Bitcoin also enables financial inclusion. It addresses an important access issue for the hundreds of millions of people who are unbanked, including 7 million in the U.S.. It’s also a much fairer system because it’s completely divorced from credit. Bradley Rettler explains how exclusionary policies like redlining contributed to poorer credit within African American communities. Bitcoin is uniquely beneficial for anyone who faces increased barriers to wealth and housing due to a low credit score. Since the credit system disproportionately harms people of color, Bitcoin’s pivot out of a credit based system may promote more racially-just outcomes.

Closing Thought

This is not an exhaustive list of what progressives should know about Bitcoin. A comprehensive understanding of Bitcoin admittedly requires a significant time commitment. For example, this article barely touched upon Bitcoin’s layer 2 technology, or why it’s likely to revolutize online gaming. There was virtually no technical content, leaving readers to dig into other sources to learn about block sizes or hashrates.

What was hopefully made clear is that Bitcoin is not a niche “shadowy super coder” cyber world, as Senator Elizabeth Warren hopefully no longer believes. Nor is it a prominent threat to our planet. Bitcoin is humanity’s first opportunity to unify under a singular, global, peer-to-peer form of money. It cannot be debased. It is never closed for holidays. And it’s going to change the world.

This is a guest post by Nicole Dobrow. Opinions expressed are entirely their own and do not necessarily reflect those of BTC Inc or Bitcoin Magazine.


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Why Progressives Should Love Bitcoin: An Open Letter To Senator Elizabeth Warren

Dear Senator Warren,

I am a fan. I think you are very smart, and you genuinely care about building a more equitable society.

But respectfully, when you talk about Bitcoin, you sound silly.

Bitcoin is not powered by a “shadowy faceless group of super coders.” It is not a “scam,” it is not “bogus digital private money,” it is not “highly opaque,” and it is not built to “assist criminals.”

Rather, Bitcoin is the most democratized form of money ever created. Nobody owns or controls Bitcoin, and everyone can take part.

Bitcoin is a monetary instrument that does not require trust in governments to not inflate away the value of money or trust in banks to stay solvent. Bitcoin was founded in 2008, amidst the global financial crisis, by a person or persons under the pseudonym Satoshi Nakamoto. The creation of Bitcoin was a noble endeavor. Satoshi is among the richest people in the world, and yet, Satoshi’s bitcoin remains untouched (and unspent). We know this because Bitcoin runs on an open-source blockchain. Every transaction is recorded on a public, transparent, decentralized ledger.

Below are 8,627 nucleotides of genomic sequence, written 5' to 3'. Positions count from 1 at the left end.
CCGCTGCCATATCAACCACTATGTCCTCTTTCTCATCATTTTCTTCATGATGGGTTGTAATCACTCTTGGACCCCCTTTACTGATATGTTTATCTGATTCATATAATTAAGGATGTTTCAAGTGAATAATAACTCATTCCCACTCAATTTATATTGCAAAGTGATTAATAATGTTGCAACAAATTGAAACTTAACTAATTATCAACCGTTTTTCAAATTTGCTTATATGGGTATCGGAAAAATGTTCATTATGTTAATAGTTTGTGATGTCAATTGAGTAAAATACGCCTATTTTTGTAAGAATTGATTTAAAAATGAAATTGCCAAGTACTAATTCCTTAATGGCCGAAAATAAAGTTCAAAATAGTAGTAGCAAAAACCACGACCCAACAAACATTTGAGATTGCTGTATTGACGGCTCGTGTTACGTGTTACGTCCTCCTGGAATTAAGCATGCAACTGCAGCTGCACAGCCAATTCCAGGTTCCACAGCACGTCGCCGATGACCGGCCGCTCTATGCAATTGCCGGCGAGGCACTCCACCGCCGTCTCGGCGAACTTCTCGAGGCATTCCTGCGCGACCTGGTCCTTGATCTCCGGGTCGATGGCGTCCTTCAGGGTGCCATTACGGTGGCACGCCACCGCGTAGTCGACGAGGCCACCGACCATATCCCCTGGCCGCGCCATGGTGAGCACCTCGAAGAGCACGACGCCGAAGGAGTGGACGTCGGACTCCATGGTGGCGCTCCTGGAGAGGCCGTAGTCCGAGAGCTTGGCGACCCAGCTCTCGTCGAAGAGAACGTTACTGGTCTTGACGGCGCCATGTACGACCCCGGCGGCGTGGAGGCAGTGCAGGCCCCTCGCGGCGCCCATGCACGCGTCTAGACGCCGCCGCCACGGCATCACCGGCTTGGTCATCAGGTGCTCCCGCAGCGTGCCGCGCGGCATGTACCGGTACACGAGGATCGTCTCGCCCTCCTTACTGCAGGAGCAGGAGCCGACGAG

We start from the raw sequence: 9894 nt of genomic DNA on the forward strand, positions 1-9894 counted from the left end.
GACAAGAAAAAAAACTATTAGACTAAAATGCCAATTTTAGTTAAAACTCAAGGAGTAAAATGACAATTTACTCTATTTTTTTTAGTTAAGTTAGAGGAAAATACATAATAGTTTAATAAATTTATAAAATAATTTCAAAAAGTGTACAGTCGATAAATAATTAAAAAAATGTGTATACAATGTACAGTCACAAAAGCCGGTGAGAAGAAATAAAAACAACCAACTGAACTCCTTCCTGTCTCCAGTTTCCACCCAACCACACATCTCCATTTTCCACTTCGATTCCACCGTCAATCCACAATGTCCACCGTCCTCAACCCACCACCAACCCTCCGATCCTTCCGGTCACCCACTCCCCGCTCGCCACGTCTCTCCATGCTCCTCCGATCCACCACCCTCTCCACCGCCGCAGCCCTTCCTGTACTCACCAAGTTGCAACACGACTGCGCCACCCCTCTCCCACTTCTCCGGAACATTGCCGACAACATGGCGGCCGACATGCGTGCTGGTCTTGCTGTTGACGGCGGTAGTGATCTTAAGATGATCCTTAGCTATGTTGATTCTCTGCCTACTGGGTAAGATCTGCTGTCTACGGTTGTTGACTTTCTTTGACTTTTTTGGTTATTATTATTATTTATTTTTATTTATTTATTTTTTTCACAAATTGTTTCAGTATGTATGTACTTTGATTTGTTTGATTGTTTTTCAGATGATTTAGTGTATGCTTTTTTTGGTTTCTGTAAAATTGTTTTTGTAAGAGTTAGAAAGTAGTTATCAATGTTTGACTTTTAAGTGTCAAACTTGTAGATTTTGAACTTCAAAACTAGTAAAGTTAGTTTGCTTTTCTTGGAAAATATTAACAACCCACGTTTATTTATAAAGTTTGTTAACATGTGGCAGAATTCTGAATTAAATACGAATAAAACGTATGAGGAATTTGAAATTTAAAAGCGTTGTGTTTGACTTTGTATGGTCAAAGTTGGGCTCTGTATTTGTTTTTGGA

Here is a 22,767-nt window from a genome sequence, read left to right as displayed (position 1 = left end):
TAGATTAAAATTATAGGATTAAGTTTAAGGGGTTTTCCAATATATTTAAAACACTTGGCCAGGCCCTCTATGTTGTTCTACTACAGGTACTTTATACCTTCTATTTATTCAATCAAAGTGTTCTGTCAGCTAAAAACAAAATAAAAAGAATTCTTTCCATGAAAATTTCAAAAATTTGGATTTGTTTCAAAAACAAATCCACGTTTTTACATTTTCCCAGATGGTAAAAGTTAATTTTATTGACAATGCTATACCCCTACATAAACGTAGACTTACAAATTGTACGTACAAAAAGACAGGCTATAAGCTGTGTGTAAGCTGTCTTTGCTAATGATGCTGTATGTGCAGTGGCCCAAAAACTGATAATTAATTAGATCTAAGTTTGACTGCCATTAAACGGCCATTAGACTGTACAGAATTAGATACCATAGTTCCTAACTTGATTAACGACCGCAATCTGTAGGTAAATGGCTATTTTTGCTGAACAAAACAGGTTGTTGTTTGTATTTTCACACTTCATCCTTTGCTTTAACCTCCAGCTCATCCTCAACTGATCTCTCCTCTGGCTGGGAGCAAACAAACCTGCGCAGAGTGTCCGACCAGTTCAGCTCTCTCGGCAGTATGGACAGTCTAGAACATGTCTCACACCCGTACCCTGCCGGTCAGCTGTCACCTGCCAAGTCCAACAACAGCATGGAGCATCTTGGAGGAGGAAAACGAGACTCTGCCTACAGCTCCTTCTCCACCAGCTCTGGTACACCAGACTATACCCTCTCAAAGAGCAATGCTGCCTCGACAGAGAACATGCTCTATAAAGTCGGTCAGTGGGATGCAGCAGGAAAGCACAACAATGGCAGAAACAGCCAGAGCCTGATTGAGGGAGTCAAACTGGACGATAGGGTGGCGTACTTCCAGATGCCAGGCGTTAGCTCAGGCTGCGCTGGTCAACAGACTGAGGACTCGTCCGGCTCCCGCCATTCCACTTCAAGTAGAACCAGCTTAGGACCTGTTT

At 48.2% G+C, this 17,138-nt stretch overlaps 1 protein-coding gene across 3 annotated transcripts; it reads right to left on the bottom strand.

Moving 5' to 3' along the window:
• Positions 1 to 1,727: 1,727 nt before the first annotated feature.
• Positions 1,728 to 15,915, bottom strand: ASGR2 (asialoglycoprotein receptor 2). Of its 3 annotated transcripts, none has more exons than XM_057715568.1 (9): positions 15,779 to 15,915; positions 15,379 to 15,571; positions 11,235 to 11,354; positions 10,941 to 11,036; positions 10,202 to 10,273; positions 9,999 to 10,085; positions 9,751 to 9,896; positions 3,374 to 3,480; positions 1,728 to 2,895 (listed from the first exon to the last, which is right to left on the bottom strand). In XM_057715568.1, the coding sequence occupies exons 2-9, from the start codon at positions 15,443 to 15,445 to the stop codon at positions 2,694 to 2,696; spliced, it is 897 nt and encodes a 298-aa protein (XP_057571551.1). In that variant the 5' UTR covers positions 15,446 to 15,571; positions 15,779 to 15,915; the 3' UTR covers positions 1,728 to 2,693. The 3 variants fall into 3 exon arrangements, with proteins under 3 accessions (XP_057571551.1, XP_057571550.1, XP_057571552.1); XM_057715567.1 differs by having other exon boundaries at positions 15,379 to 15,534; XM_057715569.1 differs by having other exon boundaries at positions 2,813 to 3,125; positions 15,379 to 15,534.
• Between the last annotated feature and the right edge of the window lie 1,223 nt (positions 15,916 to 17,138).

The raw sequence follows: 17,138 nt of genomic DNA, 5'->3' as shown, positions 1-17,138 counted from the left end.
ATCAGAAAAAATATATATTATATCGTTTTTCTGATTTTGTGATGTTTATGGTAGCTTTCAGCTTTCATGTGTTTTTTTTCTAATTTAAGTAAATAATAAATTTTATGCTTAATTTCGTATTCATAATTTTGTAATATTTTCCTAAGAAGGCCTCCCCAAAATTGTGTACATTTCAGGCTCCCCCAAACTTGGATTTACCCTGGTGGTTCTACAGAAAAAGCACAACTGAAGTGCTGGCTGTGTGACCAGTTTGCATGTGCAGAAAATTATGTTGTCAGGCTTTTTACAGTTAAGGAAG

Bitcoin adoption, as measured by the number of people who own bitcoin, is growing faster than internet adoption. However, the commercialization of the internet was the ultimate insider’s game. Rich white men, venture capitalists and favored institutional investors got in early. By contrast, since its birth, Bitcoin has been available to anyone with a cellphone.

Eleven years ago, the cryptocurrency market did not exist. Today, the market capitalization of the cryptocurrency market exceeds $2 trillion. This incredible wealth creation has benefited individuals, not institutions, particularly the unbanked and disenfranchised. It is a beautiful progressive story.

Your voters own bitcoin. A recent Harris Poll survey found that 30% of black and 27% of Hispanic investors in the United States own cryptocurrency, compared to 17% of white investors. The same survey found that most black and Hispanic Americans consider Bitcoin’s decentralization to be a positive attribute. Is it any surprise that people who have been most oppressed by the State find appeal in a stateless money? Your voters are rejecting the legacy financial system because it fosters economic and racial injustice and perpetuates wealth inequality.

Throughout the globe, most people have suffered through currency collapses. As an example, Argentina, Brazil, China, Mexico, Russia, Thailand, Turkey, Indonesia, South Africa and Lebanon have had one or more currency debasement cycles over the last four decades. Incompetent and corrupt monetary policies steal the fruits of people’s hard work, or “life energy.”

By contrast, Bitcoin has a fixed and predetermined monetary policy. Trusting Bitcoin means trusting math, and billions of people are embracing Bitcoin for this very reason. Bitcoin represents a monetary life raft to the world’s inhabitants.